From Honolulu Barbara and I flew to Hawai’i, also known as Big Island, the largest and youngest of the islands. It’s best known for its active volcano called Kilauea, but is a natural phenomenon in many perspectives. Four of the worlds five major climate zones (and eight of the thirteen sub categories) can be found on this 10km² spanning piece of volcanic rock. That is one reason it is important to choose the place you want to stay wisely. While Kona on the westside is comparatively dry, the island’s main city Hilo in the east is statistically the rainiest city in the US. We made Kailua-Kona our base for the island’s exploration. We rented a Jeep Wrangler with a removable top to get around, a good choice as the next lines will proof.
Kilauea, one of the volcanoes located in the Hawaii Volcanoes National Park and the one responsible for the island’s continuous growth due to constant lava flows has been increasingly active in the months and weeks before our arrival. That’s why we booked a helicopter tour to get up close to Kilauea. Our pilot Kyle from Safari Tours Hilo was excellent and we got the two front row seats. Besides the fact that we have never seen anything like it before, it was also Barbara’s first helicopter flight and she loved it!
Seeing the actual lava in the crater, then flowing below the surface visible only through cracks and wholes and finally coming to a rest in the sea was a once in a lifetime experience.
On the way back from Hilo to Kona we decided to drive up the steep gravel road to Mauna Kea, with 4’207m the highest peak of Hawaii and himself an extinct volcano. Only 4WD vehicles are allowed and some warm clothing is recommended as the 35°C from the beach turn into 5°C at the top. Due to its location and the low light pollution, some of the worlds most powerful telescopes are located there. We stayed for the spectacular sunset and on the way down we gazed at the stars and the Milky Way.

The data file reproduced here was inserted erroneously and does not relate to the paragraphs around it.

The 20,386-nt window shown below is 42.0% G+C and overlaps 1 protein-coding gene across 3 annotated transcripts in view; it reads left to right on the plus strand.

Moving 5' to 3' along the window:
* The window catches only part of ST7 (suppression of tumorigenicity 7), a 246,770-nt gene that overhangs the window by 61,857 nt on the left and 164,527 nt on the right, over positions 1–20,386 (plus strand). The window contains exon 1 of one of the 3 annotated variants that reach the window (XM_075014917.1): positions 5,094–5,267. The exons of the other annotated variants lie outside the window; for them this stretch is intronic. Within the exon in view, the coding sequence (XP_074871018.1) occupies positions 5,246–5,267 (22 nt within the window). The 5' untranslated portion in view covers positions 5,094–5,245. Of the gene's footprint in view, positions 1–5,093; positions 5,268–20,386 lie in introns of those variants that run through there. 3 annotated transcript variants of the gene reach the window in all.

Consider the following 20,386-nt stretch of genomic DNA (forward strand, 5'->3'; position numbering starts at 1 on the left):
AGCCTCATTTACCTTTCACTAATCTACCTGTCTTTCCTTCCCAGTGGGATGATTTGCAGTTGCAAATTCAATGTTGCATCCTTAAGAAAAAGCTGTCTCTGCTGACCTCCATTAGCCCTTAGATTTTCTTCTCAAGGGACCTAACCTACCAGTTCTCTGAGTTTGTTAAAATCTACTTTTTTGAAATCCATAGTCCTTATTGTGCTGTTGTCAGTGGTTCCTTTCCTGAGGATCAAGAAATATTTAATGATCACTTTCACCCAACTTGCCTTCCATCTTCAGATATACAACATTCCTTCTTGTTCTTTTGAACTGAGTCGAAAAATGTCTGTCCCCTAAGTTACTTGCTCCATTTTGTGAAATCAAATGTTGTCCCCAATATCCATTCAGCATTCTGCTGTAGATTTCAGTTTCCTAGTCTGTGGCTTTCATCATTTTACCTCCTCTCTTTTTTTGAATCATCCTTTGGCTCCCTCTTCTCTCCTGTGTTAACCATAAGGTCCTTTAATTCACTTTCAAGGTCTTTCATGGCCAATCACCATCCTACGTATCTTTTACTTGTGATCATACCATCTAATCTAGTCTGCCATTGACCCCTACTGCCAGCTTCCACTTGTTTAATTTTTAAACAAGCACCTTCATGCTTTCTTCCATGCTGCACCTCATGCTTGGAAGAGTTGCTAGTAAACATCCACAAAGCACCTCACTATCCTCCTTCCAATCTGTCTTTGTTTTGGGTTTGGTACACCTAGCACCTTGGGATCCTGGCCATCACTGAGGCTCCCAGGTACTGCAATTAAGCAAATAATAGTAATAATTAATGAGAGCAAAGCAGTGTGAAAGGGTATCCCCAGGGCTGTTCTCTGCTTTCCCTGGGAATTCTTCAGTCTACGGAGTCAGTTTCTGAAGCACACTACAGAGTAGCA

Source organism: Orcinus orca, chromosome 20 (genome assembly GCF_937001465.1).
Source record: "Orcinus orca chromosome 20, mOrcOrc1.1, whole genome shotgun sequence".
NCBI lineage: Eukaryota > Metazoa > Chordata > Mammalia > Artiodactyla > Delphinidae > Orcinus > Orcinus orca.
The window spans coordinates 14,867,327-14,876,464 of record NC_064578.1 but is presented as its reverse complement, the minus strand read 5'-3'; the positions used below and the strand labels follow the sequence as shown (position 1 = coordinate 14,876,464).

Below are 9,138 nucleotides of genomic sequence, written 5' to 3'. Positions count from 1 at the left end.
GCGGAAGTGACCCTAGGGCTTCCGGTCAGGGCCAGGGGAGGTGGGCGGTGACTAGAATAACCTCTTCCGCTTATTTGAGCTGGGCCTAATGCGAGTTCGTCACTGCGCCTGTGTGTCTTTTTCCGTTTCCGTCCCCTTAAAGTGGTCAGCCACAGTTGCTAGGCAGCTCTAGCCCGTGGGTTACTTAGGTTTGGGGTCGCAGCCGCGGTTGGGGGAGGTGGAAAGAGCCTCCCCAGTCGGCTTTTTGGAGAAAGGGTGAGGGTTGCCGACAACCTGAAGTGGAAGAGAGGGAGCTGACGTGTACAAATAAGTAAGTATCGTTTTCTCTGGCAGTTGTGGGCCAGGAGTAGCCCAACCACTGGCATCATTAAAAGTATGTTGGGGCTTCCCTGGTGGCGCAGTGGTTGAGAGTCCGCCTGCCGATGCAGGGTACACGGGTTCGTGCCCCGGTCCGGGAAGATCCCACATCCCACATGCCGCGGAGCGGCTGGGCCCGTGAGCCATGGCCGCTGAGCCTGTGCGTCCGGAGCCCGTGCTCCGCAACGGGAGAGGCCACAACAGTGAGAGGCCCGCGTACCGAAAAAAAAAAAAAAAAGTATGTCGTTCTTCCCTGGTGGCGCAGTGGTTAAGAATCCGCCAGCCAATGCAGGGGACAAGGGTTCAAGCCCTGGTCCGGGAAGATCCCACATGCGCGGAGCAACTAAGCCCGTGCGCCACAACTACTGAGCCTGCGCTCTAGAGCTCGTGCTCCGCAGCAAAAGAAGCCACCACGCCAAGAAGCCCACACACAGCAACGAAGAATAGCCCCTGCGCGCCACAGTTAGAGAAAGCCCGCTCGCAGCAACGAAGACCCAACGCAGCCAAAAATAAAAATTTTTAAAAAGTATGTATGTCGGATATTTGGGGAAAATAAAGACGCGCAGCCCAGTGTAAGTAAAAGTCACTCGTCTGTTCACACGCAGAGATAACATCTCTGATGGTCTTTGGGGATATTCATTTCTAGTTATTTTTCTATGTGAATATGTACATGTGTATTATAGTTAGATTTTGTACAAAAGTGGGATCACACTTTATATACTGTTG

The next day we started at Mauna Kea Beach. Its fine white sand and the cristal clear water make this a place we won’t forget anytime soon.
We relaxed there for a while and then headed across the island to Waipi’o Valley. An extremely steep and narrow road in bad conditions led us down into the valley to two waterfalls at the valley’s one end and a black sand beach at the other. Man was that a fun ride! Again a 4WD was mandatory and there is no way you could make it without one. At one point the four wheels were practically under water and the next moment we drove over steep steps of rocks. The black sand beach itself was a beautiful and unusual place.
In the evening we visited the Kekaha Kai State Park, basically a rocky road through a black lava desert. There is no wildlife nor special vegetation (at least we didn’t see any) but for sure that is one strange landscape.
On our last day on Big Island we made a scenic drive along the coast south of a small town called Captain Cook. In a few days the Ironman triathlon would take place here, which is why we saw hundreds of athletes cycling or running up and down the hills in preparation for the big day. I did a little snorkeling at one of the beaches and back in Kailua-Kona we made a new friend while having a beer.
Big Island is a very special place and it was well worth the visit. We hope our next island, Maui, also has something to show for.